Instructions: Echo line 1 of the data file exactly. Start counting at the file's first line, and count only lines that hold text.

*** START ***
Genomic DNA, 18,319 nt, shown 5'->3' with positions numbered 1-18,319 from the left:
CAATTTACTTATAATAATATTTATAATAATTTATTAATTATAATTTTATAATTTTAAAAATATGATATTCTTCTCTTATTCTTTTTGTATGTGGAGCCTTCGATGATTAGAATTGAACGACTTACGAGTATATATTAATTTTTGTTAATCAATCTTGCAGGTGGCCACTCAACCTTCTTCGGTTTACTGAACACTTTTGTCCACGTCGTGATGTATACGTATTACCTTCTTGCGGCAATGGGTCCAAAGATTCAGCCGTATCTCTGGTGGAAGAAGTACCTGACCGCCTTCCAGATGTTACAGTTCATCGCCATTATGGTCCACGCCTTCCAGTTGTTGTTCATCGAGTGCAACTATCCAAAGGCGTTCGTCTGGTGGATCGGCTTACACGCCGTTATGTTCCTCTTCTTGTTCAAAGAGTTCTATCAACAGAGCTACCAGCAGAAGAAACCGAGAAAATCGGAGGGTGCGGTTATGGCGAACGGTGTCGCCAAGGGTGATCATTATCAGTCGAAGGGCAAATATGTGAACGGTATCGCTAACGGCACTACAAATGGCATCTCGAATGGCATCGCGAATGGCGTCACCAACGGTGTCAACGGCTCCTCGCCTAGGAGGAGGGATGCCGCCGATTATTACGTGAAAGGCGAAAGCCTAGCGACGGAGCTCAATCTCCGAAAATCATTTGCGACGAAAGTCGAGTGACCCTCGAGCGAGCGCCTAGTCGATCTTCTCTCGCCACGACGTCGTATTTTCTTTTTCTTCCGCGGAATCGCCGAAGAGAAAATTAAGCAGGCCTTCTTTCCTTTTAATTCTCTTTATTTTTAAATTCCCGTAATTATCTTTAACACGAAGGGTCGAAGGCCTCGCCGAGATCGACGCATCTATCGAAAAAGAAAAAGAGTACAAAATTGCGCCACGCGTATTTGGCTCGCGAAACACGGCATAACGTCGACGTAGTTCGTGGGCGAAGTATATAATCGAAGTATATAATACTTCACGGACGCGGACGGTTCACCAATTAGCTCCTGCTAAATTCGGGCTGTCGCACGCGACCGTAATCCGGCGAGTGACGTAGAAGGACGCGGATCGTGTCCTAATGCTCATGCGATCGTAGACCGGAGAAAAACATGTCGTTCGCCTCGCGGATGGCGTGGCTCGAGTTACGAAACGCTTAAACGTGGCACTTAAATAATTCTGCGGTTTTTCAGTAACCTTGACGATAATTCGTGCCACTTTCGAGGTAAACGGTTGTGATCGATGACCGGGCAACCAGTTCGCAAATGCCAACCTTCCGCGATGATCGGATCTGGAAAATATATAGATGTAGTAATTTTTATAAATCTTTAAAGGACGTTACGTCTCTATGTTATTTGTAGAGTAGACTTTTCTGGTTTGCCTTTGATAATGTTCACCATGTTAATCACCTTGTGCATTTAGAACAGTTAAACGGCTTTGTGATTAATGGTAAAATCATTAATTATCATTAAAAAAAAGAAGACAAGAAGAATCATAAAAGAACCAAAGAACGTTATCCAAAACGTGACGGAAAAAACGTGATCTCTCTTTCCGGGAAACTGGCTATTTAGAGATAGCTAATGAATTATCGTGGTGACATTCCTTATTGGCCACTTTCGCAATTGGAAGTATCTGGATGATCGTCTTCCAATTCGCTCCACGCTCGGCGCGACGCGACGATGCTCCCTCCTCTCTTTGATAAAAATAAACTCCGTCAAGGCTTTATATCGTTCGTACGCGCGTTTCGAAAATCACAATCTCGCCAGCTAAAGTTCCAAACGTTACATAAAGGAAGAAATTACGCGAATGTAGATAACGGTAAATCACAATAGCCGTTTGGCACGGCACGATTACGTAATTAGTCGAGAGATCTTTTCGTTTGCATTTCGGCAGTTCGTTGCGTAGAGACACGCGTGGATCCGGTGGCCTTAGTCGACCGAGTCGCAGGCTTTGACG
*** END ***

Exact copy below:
Genomic DNA, 18,319 nt, shown 5'->3' with positions numbered 1-18,319 from the left: